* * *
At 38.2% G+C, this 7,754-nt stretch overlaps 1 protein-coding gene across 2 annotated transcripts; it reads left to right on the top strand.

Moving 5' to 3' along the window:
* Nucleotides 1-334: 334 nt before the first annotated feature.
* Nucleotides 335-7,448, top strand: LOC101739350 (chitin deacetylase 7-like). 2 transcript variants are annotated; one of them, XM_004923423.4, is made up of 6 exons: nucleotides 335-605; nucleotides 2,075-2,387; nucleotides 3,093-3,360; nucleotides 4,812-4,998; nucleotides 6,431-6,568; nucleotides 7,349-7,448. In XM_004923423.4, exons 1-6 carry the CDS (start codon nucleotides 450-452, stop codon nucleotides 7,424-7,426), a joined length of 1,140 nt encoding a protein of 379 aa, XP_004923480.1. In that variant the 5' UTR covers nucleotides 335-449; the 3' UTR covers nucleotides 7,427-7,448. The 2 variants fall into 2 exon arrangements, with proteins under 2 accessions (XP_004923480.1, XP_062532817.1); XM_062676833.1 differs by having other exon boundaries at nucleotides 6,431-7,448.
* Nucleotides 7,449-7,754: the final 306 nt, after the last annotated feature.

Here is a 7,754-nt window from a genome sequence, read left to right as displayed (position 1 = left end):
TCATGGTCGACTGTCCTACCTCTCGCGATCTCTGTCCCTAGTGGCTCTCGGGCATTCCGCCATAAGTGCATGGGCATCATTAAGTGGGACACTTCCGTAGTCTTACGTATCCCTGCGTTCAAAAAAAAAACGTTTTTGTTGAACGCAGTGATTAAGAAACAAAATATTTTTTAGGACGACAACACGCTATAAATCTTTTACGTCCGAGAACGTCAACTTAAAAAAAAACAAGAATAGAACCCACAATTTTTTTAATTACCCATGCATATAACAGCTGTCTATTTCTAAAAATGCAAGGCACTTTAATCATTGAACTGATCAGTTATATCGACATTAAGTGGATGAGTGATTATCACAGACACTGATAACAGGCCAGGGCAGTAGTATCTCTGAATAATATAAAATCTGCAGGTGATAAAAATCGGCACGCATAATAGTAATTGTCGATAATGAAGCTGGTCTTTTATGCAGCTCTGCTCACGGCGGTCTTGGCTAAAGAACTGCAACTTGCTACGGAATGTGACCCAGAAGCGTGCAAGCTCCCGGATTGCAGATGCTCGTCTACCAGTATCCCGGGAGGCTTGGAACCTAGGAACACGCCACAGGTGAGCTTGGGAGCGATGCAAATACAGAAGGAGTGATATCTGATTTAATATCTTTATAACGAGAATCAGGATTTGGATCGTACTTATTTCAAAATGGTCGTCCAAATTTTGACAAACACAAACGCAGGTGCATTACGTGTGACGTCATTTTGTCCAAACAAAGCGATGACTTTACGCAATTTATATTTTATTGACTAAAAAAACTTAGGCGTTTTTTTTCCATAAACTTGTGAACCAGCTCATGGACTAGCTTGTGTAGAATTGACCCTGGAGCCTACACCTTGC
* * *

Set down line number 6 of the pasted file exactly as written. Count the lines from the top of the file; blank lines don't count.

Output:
Here is a 7,754-nt window from a genome sequence, read left to right as displayed (position 1 = left end):